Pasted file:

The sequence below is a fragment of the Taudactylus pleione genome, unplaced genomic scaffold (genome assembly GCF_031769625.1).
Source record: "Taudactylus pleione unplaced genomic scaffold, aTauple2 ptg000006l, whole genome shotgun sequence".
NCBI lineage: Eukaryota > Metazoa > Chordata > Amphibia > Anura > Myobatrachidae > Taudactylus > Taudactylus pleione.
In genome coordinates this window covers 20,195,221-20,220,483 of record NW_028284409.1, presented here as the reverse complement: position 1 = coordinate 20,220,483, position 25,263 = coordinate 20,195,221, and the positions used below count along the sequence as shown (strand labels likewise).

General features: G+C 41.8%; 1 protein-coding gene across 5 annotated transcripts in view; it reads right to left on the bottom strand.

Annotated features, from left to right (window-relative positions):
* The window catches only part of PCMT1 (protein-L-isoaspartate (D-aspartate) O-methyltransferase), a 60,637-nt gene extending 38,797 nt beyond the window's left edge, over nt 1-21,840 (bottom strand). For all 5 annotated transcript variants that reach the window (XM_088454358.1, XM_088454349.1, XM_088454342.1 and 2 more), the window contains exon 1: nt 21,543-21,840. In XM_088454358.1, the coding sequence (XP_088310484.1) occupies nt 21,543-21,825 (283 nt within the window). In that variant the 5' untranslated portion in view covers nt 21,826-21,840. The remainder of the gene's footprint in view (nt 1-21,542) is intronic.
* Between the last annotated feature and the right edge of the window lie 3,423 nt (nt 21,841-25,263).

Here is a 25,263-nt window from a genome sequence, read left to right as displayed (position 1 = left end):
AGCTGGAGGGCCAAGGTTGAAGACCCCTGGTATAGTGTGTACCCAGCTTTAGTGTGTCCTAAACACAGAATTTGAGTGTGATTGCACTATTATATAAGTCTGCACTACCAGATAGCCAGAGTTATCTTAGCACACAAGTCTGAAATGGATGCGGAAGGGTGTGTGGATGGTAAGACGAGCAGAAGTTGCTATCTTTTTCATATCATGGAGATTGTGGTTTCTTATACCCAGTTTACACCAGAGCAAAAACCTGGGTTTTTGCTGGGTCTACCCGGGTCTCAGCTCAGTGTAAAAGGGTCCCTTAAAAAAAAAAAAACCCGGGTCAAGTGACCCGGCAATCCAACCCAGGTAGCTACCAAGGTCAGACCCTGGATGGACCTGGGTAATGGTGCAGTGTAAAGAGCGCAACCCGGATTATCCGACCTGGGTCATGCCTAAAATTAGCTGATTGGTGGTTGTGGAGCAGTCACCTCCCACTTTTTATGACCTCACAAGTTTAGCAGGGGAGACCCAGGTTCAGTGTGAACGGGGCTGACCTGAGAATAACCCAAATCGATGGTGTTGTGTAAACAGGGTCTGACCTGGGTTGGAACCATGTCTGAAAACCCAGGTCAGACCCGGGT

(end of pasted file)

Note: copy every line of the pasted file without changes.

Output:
The sequence below is a fragment of the Taudactylus pleione genome, unplaced genomic scaffold (genome assembly GCF_031769625.1).
Source record: "Taudactylus pleione unplaced genomic scaffold, aTauple2 ptg000006l, whole genome shotgun sequence".
NCBI lineage: Eukaryota > Metazoa > Chordata > Amphibia > Anura > Myobatrachidae > Taudactylus > Taudactylus pleione.
In genome coordinates this window covers 20,195,221-20,220,483 of record NW_028284409.1, presented here as the reverse complement: position 1 = coordinate 20,220,483, position 25,263 = coordinate 20,195,221, and the positions used below count along the sequence as shown (strand labels likewise).

General features: G+C 41.8%; 1 protein-coding gene across 5 annotated transcripts in view; it reads right to left on the bottom strand.

Annotated features, from left to right (window-relative positions):
* The window catches only part of PCMT1 (protein-L-isoaspartate (D-aspartate) O-methyltransferase), a 60,637-nt gene extending 38,797 nt beyond the window's left edge, over nt 1-21,840 (bottom strand). For all 5 annotated transcript variants that reach the window (XM_088454358.1, XM_088454349.1, XM_088454342.1 and 2 more), the window contains exon 1: nt 21,543-21,840. In XM_088454358.1, the coding sequence (XP_088310484.1) occupies nt 21,543-21,825 (283 nt within the window). In that variant the 5' untranslated portion in view covers nt 21,826-21,840. The remainder of the gene's footprint in view (nt 1-21,542) is intronic.
* Between the last annotated feature and the right edge of the window lie 3,423 nt (nt 21,841-25,263).

Here is a 25,263-nt window from a genome sequence, read left to right as displayed (position 1 = left end):
AGCTGGAGGGCCAAGGTTGAAGACCCCTGGTATAGTGTGTACCCAGCTTTAGTGTGTCCTAAACACAGAATTTGAGTGTGATTGCACTATTATATAAGTCTGCACTACCAGATAGCCAGAGTTATCTTAGCACACAAGTCTGAAATGGATGCGGAAGGGTGTGTGGATGGTAAGACGAGCAGAAGTTGCTATCTTTTTCATATCATGGAGATTGTGGTTTCTTATACCCAGTTTACACCAGAGCAAAAACCTGGGTTTTTGCTGGGTCTACCCGGGTCTCAGCTCAGTGTAAAAGGGTCCCTTAAAAAAAAAAAAACCCGGGTCAAGTGACCCGGCAATCCAACCCAGGTAGCTACCAAGGTCAGACCCTGGATGGACCTGGGTAATGGTGCAGTGTAAAGAGCGCAACCCGGATTATCCGACCTGGGTCATGCCTAAAATTAGCTGATTGGTGGTTGTGGAGCAGTCACCTCCCACTTTTTATGACCTCACAAGTTTAGCAGGGGAGACCCAGGTTCAGTGTGAACGGGGCTGACCTGAGAATAACCCAAATCGATGGTGTTGTGTAAACAGGGTCTGACCTGGGTTGGAACCATGTCTGAAAACCCAGGTCAGACCCGGGT